Ferric Reductase Oxidase (FRO) family proteins are key components of the reduction-based Fe transport strategy in plants, fungi (FRE family proteins of yeast), and mammals (Jeong and Connolly, 2009). In Arabidopsis, eight FRO family proteins are encoded in the genome that are targeted to the root and shoot plasma membrane, to mitochondrial envelope and to the inner envelope of chloroplasts (Jain et al., 2014; Solti et al., 2014). Except on a recent report on Oryza sativa OsFRO1 (Li et al., 2019), no FRO family proteins were found being targeted to the vacuolar membrane. Moreover, there is a variance among species in the number of FRO family members responsible for the ferric chelate reductase (FCR) activity of certain membranes. Although in Arabidopsis a single protein FRO2 is thought to perform root FCR activity (Robinson et al., 1999), there are three root plasma membrane-directed FRO family proteins in Cucumis sativus (Marastoni et al., 2019). Satbhai et al. (2017) also reported a significant variation of the non-coding region of FRO2 locus in Arabidopsis across accessions resulting in a variation in responses to Fe limitation. A deep understanding of the regulation of Fe homeostasis at plant and at intracellular levels has primary role to drive biofortification efforts.
Iron uptake of chloroplasts operates by the reduction-based strategy (Vigani et al., 2019; Kroh and Pilon, 2020b), where the reducing power originates from NADPH produced by the photosynthetic apparatus (Bughio et al., 1997; Solti et al., 2014). In Arabidopsis, FRO7 is responsible for the FCR activity of chloroplasts (Jeong et al., 2008). In fro7 mutants, photosynthetic activity and the Fe content of the chloroplasts significantly decreased in comparison to the wild type, but FRO7 itself was not characterised so far. Moreover, alterations in the expression and activity of FRO7 among developmental stages have not been resolved yet. Since Fe uptake of chloroplasts and thus FRO7 is essential in the development of the photosynthetic apparatus, but Fe uptake itself depends on the photosynthetic function, the connection between chloroplast Fe acquisition and Fe deficiency responses is reciprocal. Thus, here we aimed to reveal the dependence of FRO7 on the Fe nutrition and developmental status using a Brassica model, close relative to Arabidopsis.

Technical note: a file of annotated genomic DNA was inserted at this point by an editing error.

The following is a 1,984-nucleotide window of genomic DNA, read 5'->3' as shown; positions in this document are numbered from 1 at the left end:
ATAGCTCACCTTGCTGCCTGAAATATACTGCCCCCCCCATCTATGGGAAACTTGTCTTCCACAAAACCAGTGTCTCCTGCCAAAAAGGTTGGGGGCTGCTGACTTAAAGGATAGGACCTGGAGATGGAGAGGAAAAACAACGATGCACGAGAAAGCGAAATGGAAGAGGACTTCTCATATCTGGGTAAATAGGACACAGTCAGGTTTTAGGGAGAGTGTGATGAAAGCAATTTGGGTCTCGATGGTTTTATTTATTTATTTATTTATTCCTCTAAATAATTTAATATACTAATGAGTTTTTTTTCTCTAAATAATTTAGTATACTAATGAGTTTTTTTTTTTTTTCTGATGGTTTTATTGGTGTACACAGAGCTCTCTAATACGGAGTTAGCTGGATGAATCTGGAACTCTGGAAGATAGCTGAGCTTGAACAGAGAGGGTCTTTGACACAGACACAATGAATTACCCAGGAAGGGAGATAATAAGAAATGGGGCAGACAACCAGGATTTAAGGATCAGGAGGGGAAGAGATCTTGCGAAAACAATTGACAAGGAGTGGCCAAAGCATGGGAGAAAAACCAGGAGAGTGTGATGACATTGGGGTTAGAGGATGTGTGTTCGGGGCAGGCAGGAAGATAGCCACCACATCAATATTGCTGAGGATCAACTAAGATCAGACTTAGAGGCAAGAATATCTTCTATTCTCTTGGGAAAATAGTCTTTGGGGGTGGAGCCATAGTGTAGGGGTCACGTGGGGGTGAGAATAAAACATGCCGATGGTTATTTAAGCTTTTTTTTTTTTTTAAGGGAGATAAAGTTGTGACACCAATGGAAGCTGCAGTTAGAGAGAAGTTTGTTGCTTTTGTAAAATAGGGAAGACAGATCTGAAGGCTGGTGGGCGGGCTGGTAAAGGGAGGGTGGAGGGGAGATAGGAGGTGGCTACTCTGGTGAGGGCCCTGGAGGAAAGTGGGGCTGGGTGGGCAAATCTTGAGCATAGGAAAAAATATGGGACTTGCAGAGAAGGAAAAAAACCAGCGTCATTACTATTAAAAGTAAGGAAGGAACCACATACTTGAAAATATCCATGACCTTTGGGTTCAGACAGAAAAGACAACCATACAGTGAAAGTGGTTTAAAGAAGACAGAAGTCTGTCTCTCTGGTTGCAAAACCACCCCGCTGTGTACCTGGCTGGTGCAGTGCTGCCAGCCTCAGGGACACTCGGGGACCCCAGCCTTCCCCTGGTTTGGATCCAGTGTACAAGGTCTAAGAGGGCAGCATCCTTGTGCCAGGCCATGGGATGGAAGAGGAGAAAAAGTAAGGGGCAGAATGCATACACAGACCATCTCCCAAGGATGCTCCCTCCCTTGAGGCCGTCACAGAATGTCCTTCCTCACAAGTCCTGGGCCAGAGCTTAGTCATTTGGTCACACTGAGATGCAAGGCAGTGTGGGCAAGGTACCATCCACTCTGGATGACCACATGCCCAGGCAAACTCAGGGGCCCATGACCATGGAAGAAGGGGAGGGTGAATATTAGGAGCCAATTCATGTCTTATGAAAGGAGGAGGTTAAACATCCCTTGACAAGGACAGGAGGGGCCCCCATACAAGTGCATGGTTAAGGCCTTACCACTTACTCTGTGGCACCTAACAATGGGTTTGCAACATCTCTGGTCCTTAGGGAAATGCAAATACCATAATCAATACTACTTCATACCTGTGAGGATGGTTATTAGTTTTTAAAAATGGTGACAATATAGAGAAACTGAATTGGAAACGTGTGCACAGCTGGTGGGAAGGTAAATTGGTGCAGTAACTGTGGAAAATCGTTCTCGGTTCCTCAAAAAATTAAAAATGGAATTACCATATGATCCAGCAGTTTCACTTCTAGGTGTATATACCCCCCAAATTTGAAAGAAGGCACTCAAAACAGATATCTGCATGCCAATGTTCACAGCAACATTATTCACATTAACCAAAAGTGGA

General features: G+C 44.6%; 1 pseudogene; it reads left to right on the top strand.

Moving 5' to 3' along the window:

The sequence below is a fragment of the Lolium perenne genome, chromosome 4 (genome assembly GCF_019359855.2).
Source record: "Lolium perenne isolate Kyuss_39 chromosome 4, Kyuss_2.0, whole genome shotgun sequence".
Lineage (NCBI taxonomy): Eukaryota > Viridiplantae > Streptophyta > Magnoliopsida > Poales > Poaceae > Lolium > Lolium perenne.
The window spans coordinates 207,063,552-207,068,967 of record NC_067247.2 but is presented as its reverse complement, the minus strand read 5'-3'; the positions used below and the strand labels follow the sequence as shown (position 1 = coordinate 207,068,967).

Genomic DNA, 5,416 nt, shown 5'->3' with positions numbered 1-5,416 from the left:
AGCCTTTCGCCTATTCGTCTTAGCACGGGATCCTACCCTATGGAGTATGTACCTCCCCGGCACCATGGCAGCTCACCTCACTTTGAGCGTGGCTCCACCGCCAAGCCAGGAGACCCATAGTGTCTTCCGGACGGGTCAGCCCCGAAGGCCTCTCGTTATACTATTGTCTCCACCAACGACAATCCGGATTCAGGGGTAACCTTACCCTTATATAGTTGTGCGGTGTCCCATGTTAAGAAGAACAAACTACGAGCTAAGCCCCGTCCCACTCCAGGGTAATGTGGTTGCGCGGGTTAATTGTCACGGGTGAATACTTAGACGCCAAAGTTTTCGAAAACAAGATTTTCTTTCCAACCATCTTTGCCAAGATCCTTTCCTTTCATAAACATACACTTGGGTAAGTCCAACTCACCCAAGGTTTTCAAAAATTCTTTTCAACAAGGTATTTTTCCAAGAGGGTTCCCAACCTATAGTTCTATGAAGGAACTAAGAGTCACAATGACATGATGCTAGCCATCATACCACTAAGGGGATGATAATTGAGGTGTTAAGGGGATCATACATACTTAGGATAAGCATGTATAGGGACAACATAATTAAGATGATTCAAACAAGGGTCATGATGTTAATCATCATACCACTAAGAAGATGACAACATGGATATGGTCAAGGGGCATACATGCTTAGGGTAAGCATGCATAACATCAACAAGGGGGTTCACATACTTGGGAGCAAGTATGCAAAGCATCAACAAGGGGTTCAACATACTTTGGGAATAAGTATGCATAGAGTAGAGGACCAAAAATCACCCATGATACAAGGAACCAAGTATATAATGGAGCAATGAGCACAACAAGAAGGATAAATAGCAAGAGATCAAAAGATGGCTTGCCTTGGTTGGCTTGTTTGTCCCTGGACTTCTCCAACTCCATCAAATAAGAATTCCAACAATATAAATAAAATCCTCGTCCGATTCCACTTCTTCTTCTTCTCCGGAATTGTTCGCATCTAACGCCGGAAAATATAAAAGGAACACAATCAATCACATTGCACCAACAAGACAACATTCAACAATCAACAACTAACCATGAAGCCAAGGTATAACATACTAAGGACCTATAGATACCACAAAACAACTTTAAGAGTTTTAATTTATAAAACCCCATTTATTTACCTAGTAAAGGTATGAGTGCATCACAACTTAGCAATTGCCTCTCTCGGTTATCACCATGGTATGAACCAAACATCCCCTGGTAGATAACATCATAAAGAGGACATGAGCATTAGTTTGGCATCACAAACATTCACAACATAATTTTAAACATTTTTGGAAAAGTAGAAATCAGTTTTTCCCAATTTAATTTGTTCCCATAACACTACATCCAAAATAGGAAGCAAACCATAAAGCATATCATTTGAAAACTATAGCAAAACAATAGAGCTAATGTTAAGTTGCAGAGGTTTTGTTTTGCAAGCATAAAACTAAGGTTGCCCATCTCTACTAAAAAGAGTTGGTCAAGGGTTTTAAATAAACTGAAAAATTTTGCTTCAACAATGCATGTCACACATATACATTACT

Materials and Methods
Oilseed rape (Brassica napus L. cv. DK Exquisite) seeds were germinated on moderate light (less than 50 μmol photons m–2 s–1 photosynthetic photon flux density) and planted directly into nutrient solution [half-strength Hoagland solution: 2.5 mM Ca(NO3)2, 2.5 mM KNO3, 1.0 mM MgSO4, 0.5 mM KH2PO4, 0.16 μM CuSO4, 9.2 μM MnCl2, 0.38 μM ZnSO4, 0.24 μM Na2MoO4, 23.12 μM H3BO3, and 20 μM Fe(III)-EDTA as optimal Fe source] in 12 L plastic buckets for 10 seedlings in one bucket. Plants were grown in a climate controlled chamber (14 h 120 μmol photons m–2 s–1 photosynthetic photon flux density illumination/10 h dark periods) at 70/85% relative humidity and 22/24°C. Precultivation lasted until seedlings reached a four-leaf stage, then nutrient solutions were changed and treatments were applied.
To induce Fe deficiency (dFe), a group of precultivated four-leaf-stage seedlings were transferred to Fe-free nutrient solution supplied with 0.5% (m/V) CaCO3. Supraoptimal (sFe) Fe supply was achieved applying 100 μM Fe(III)-EDTA (five times higher concentration than optimal Fe nutrition). Plants of optimal Fe nutrition were further grown on 20 μM Fe(III)-EDTA (oFe). Leaves that emerged after the start of treatment (5th leaves ongoing) were distinguished. For chloroplast envelope membrane isolation and chloroplast Fe uptake studies, leaves that emerged after the start of treatment were used. For gene expression analyses, 4th (emerged before the start of treatment) and 6th (emerged after the start of treatment) were collected.
Chloroplast Isolation and Determination of Chloroplast Intactness
Leaves were harvested and homogenised with a Waring Blender for 5 s in isolation buffer containing 50 mM HEPES–KOH, pH 7.0, 330 mM sorbitol, 2 mM EDTA, 2 mM MgCl2, 0.1% (w/V) BSA, and 0.1% (w/V) Na ascorbate. The homogenate was filtered through four layers of gauze and two layers of MiraclothTM (Calbiochem–Novabiochem, San Diego, CA, United States) and centrifuged at 1,600 × g for 5 min. All centrifugation steps were carried out in a swing-out rotor at 4°C. The pellet was resuspended in a washing buffer containing 50 mM HEPES–KOH, pH 7.0, 330 mM sorbitol, 2 mM EDTA and 2 mM MgCl2, then layered on a three-step sucrose gradient [50 mM HEPES–KOH, pH 7.0, 20/45/60% (m/V) sucrose, 2 mM EDTA, 2 mM MgCl2] and centrifuged at 2,500 × g for 20 min. Intact chloroplasts were collected from the 45/60% sucrose phase transition. Following a 5–10-fold dilution by adding washing buffer, the plastid fraction was centrifuged at 2,500 × g for 5 min, and the pellet was resuspended in washing buffer. Chloroplast density was determined by counting in a Bürker chamber using a Nikon Optiphot-2 microscope. The intactness of chloroplasts was determined based on the RbcL/apoLHCII ratio in the chloroplast samples, according to Müller et al. (2019).